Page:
Cover of QCEA Report 'Investigating Alternatives to Imprisonment' (2010)

Cover of QCEA Report ‘Investigating Alternatives to Imprisonment’ (2010)

Restorative Justice (RJ) is one of the important alternative sentences possible. RJ is a mediation process which brings the victim and offender of a crime face to face, helping the offender understand the impact of his or her actions and to take responsibility for past actions and their consequences. RJ also allows victims to tell offenders about the personal effect of the crime and can lead to reconciliation between the two parties. An example of ‘Restorative Justice in Action’ can be found here as Kevin talks about the valuable outcomes of RJ. Offender recidivism is reduced with RJ.

RJ can be a very effective method as an alternative to imprisonment for children. The age of criminal responsibility varies throughout Council of Europe Member States. In the UK, the age of criminal responsibility is 10 while it is 12 in Holland, 13 in France, 14 in Italy, 15 in Norway, and 16 in Spain and 18 in Belgium. In Russia the age of criminal responsibility is 16 for most crimes although children can be liable at 14 for many serious crimes such as homicide, terrorism and seizure of a hostage. Below that age children are perceived to be too young to be held responsible for their actions. Some NGO’s are calling for some Council of Europe Member States, such as the UK, to raise the minimum age at which children can be held responsible for their actions so that the numbers entering European criminal justice systems can be reduced, and such alternatives as restorative practices used in place of incarceration.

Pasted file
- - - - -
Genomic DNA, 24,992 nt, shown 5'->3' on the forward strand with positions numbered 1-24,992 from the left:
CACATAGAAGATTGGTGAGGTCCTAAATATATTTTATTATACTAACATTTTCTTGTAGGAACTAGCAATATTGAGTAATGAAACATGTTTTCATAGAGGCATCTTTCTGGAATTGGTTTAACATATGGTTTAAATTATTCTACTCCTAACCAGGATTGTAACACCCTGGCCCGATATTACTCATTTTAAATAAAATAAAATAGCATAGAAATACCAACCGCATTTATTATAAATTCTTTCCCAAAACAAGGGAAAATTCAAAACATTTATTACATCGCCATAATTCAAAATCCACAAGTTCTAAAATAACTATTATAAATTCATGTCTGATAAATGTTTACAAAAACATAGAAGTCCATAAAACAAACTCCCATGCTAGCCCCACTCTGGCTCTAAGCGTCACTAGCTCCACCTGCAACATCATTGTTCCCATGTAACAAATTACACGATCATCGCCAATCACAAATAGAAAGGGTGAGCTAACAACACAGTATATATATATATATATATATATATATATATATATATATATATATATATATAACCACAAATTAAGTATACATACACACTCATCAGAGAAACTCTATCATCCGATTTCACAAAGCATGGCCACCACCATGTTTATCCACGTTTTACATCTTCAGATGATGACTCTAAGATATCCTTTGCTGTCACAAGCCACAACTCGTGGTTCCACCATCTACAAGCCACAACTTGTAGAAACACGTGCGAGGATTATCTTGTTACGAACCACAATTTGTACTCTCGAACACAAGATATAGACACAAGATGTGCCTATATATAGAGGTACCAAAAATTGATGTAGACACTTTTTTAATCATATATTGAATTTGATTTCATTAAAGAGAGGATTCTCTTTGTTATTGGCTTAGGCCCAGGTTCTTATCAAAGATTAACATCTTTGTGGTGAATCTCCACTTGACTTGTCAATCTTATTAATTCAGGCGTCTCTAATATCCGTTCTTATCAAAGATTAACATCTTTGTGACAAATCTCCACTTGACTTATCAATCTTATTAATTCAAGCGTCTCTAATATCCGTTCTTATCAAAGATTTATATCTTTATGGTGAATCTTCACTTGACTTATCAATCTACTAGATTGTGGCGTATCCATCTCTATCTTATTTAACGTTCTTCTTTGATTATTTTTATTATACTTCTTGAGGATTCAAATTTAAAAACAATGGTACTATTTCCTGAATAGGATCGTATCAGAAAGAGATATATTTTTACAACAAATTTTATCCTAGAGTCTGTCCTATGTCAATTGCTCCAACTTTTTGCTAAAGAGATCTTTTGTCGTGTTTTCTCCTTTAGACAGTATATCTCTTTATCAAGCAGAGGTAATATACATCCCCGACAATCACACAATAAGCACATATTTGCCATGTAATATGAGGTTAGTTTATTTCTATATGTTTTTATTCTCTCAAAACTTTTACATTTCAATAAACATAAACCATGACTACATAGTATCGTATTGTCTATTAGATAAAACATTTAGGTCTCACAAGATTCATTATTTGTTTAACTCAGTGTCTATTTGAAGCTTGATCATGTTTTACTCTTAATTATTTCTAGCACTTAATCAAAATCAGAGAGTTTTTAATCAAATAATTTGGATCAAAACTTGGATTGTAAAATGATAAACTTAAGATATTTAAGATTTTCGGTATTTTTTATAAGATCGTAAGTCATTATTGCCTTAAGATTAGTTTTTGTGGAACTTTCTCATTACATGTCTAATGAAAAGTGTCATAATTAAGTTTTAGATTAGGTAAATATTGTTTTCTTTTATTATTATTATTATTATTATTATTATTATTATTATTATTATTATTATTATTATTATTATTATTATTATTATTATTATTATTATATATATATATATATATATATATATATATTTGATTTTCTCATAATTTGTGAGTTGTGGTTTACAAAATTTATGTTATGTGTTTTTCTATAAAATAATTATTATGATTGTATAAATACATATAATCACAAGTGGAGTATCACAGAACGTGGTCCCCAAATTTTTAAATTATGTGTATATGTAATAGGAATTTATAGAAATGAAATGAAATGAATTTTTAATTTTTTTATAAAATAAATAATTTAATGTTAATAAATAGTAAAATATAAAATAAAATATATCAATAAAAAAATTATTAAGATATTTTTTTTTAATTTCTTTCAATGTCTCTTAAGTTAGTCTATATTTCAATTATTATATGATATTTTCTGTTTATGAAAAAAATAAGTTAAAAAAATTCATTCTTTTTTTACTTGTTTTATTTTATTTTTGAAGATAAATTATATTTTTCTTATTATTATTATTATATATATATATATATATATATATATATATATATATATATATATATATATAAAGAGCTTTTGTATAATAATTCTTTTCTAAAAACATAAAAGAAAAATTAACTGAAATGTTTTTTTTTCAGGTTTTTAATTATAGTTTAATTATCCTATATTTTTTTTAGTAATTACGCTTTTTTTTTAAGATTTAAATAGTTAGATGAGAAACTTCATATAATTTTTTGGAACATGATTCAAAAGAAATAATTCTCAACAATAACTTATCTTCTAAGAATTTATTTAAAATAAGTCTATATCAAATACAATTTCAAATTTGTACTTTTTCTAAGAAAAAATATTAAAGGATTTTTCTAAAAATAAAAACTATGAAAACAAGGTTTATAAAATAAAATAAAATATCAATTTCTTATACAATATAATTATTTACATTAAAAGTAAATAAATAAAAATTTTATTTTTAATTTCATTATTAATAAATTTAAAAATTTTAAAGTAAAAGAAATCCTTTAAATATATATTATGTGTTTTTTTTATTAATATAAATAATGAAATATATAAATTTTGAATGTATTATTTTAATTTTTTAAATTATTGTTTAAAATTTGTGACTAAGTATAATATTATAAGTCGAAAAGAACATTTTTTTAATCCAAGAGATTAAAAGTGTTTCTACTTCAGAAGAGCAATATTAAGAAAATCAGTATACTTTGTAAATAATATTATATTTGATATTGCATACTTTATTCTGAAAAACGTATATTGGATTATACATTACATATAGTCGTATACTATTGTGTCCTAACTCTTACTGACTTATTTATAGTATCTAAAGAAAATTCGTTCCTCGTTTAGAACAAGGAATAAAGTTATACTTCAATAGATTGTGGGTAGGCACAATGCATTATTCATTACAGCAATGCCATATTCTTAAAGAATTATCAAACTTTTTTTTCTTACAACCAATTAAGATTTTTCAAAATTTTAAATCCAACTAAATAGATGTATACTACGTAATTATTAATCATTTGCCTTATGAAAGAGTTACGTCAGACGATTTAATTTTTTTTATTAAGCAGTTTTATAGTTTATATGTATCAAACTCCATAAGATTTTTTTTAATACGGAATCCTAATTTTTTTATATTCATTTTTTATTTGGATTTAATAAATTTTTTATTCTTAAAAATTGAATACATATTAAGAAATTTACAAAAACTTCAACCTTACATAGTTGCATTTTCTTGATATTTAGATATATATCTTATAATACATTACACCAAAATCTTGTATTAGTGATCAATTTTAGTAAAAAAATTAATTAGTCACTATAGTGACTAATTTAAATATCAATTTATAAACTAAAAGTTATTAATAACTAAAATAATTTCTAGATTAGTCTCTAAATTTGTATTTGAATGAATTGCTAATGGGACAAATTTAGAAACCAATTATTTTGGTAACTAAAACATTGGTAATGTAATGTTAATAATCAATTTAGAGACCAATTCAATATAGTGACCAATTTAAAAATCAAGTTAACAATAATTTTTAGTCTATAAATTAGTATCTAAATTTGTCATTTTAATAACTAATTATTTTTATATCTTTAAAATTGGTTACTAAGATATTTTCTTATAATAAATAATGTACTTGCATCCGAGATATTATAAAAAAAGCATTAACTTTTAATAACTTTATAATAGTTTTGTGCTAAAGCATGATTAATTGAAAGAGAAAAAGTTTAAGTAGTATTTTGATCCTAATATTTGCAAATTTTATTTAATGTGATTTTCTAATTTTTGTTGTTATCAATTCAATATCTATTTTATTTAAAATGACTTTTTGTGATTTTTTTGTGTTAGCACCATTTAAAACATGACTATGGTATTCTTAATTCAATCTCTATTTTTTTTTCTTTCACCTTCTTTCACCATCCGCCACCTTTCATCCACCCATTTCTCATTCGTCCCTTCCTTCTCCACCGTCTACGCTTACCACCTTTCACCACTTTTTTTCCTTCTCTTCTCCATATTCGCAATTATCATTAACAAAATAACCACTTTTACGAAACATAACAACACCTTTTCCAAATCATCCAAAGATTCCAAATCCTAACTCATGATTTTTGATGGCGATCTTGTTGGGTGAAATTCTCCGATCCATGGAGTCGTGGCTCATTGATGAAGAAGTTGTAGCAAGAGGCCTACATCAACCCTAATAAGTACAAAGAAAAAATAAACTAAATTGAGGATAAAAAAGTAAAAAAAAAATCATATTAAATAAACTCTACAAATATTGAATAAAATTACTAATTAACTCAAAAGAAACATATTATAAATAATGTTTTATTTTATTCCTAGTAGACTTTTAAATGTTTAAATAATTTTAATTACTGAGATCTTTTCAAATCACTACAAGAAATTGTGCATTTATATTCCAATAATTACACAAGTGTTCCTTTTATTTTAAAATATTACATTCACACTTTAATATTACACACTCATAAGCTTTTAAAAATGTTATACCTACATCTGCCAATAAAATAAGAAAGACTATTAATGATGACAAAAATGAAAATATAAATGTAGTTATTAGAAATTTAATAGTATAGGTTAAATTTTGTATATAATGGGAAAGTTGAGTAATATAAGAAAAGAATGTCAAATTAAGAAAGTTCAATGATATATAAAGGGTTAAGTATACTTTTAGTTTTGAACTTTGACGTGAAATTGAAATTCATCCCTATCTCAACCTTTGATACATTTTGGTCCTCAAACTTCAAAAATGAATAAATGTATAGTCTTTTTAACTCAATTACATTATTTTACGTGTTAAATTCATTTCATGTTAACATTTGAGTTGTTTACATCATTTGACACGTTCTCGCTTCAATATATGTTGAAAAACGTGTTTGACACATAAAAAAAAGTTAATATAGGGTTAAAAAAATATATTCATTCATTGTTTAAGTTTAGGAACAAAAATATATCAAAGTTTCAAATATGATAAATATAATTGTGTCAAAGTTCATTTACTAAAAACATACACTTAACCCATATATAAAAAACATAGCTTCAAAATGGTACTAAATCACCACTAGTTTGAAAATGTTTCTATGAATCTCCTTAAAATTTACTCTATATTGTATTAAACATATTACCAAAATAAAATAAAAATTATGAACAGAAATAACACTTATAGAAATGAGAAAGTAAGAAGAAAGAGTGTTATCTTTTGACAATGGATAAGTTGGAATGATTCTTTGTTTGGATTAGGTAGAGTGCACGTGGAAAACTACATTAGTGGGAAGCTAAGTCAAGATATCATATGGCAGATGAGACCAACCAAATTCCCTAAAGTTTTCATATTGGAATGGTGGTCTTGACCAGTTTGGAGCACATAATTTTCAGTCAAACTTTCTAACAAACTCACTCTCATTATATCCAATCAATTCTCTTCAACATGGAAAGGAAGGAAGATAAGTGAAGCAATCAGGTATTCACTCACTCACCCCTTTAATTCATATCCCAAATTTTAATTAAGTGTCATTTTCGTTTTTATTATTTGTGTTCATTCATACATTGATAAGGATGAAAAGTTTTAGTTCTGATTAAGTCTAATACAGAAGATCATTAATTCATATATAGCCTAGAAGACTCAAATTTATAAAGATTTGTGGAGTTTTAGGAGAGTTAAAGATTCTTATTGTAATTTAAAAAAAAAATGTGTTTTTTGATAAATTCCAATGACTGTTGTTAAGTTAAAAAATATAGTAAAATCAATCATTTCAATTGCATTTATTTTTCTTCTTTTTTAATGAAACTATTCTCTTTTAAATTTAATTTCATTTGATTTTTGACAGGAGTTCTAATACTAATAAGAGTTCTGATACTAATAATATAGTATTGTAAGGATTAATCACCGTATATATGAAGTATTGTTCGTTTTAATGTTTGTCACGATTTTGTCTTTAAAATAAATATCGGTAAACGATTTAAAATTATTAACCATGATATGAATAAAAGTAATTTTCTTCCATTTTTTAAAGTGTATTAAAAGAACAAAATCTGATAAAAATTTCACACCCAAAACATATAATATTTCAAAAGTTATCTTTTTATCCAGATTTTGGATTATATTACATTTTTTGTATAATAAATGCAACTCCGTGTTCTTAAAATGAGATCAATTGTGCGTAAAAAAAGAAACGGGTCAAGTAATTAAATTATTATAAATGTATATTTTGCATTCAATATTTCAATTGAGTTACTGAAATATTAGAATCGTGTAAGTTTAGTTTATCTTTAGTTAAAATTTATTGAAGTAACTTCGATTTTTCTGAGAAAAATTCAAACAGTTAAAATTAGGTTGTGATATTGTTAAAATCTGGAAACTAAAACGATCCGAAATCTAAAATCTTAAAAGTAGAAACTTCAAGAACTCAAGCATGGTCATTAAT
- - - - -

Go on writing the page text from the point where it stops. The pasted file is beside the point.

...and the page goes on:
The Council of Europe 47 Member States
cc: OlimpADict